Get the London look.” We’ve heard this repeatedly from Kate Moss in her glossy ads over the years. But beneath the lipstick lies a message for the City, one that speaks to the aspiration and ambition fuelling our capital.
If you want evidence of the London look in business, glance no further than the stock of high potential, high growth scaleups that embody the quest for success. It’s a look that has attracted entrepreneurs from all over the world to start their businesses here, and it shows little sign of abating.
Figures reported by City A.M. this week show that London is creating jobs at the fastest rate in over a year, while the Centre for Entrepreneurs reveals that over 30 per cent of all businesses registered with HMRC are here in London.
The City has been the golden goose for so long, one might conclude that London’s growth culture knows no limits. But the reality is that we need to maintain it.
Powerful interests from around the world assume Brexit will dim London’s light as a beacon of success. I recently heard a German entrepreneur comment that London has been the shooting star in Europe’s economy until now, but in future it will be just one star in the constellation. It’s not a projection London should feel comfortable with – beneath the apparent allure of collaboration sits the prospect of decline.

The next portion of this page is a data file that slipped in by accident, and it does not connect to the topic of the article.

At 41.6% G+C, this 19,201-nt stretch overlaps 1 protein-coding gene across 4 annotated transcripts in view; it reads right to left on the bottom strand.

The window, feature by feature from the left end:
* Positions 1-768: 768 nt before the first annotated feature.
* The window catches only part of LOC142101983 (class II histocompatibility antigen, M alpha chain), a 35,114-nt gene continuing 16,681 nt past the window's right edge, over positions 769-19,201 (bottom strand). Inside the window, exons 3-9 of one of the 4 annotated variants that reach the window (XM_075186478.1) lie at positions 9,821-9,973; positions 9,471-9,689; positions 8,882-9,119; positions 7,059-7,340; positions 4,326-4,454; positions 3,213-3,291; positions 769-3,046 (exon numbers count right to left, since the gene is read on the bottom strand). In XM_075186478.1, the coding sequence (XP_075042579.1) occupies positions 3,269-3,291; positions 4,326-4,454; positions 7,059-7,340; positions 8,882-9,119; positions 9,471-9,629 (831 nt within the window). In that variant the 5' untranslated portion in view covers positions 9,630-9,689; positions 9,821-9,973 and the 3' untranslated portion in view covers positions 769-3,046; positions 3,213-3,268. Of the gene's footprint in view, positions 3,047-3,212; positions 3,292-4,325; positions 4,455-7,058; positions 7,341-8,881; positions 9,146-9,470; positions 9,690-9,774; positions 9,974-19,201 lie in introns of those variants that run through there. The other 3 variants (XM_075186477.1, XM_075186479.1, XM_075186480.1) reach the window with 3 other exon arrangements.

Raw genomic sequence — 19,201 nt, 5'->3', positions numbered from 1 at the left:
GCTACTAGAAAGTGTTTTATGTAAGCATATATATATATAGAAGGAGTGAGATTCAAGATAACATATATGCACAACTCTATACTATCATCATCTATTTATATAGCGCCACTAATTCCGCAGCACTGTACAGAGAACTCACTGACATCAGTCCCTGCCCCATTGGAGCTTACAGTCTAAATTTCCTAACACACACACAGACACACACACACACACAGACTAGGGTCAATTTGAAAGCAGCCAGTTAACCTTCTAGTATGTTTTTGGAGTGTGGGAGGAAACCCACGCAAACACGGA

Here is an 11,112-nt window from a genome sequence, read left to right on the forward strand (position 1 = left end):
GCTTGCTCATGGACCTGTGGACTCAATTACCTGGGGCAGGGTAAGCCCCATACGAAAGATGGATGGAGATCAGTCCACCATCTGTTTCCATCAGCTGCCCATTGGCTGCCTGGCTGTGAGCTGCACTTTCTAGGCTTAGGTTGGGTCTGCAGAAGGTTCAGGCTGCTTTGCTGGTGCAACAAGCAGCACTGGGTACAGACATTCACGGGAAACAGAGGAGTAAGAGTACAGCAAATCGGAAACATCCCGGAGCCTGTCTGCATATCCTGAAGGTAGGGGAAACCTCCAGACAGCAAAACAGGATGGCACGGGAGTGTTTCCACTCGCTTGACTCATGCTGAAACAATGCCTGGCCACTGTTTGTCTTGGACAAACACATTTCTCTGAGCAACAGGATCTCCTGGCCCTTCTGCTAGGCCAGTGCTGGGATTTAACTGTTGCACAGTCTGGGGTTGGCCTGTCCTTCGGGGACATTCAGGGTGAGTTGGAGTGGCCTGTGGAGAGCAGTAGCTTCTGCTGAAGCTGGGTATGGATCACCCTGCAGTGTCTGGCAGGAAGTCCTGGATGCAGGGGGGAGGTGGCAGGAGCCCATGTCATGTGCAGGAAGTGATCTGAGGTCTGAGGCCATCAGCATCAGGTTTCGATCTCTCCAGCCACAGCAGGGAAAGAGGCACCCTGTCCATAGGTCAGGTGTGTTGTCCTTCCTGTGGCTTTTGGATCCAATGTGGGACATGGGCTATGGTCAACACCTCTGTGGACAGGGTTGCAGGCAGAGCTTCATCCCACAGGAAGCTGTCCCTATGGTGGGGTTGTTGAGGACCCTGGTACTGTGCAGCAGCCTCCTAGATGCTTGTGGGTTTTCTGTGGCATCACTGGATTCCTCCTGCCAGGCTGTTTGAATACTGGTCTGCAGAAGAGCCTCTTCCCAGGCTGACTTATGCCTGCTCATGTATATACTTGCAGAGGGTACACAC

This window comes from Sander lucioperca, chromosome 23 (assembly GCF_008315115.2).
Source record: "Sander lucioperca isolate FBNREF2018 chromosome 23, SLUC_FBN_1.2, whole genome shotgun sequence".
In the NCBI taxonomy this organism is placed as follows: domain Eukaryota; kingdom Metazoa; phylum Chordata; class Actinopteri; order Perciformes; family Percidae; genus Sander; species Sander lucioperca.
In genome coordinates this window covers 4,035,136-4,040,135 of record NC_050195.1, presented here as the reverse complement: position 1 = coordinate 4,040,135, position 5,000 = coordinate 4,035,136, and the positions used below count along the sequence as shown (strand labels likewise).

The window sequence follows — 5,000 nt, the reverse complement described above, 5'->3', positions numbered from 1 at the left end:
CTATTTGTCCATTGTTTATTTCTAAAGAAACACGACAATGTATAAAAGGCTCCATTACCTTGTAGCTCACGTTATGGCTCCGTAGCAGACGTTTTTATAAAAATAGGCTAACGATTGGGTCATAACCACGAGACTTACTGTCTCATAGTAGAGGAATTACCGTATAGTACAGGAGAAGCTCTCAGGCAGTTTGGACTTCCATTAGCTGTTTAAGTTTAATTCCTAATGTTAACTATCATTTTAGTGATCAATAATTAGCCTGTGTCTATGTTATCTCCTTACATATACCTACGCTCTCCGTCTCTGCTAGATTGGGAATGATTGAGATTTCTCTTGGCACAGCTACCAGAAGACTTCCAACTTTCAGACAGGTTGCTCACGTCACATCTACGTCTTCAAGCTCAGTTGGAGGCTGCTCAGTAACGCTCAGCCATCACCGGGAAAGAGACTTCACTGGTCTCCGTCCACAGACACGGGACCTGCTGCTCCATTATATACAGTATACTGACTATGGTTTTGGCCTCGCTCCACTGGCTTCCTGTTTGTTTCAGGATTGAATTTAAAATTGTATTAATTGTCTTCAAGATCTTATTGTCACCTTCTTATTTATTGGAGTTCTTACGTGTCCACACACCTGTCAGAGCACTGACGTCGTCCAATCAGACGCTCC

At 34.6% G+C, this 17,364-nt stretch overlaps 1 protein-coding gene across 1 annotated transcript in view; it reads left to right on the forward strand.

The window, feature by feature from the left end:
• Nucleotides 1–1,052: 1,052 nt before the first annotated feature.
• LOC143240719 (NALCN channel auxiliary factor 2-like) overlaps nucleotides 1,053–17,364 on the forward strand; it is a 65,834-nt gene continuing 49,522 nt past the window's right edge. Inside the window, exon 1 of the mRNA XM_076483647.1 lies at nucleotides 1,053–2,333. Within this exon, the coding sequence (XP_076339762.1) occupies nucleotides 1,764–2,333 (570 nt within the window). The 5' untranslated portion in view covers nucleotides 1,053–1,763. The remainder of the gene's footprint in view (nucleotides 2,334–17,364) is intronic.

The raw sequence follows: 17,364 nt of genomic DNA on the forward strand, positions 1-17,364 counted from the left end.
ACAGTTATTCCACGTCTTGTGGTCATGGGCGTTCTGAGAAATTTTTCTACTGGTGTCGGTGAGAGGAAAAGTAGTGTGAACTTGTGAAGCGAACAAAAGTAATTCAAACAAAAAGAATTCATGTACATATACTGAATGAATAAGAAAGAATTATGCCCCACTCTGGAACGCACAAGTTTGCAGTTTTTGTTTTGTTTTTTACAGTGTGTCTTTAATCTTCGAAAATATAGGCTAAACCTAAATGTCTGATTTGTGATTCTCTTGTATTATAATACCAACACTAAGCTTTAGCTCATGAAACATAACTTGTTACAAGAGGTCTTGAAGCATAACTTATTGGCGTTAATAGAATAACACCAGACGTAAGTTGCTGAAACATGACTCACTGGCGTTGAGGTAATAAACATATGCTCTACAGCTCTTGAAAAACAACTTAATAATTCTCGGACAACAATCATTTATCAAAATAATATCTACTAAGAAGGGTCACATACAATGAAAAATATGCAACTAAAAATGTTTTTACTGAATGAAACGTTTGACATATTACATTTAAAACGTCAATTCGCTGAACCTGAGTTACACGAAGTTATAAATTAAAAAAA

That’s where culture comes in. It’s the set of attitudes that inspire people and their companies to succeed in the good times and the bad. Cobra founder Lord Bilimoria told a gathering of the Leap last year that what business needs is guts. And you can make the same argument for London.
So many of the challenges facing our city are also plaguing our successful firms. But as many a founder will tell you, beating the odds is an essential part of the scaleup mindset. This environment encourages people to attempt the seemingly impossible. Talking about her determination to teach code in one day, co-founder of Decoded Kathryn Parsons says: “we started with an impossible challenge and as we go forward will continue to set ourselves these goals.”
Scaleups also carry cultures of self-improvement. Take a look at the ecommerce company Next Jump, which encourages its employees to find their weakness and not to hide it or run around it (as you would find in most companies), but be open and actively work to improve it. When we first started, people thought we looked like a fun place to work,” says Unruly founder and recent City A.M. Entrepreneur of the Year, Sarah Wood. “We had people applying who just wanted to work somewhere cool. But these people were not what we were looking for.
We want the geeks.” The innovative companies we celebrate through the Leap are great examples of growth cultures that should inspire London as it faces a new chapter of change. Our successful firms often make change look effortless and that’s a big part of the enduring appeal of London. People want to be here because they believe that they can make it. But it’s never as easy as it looks and beneath that glossy exterior, there is hard work at play. That’s the London look.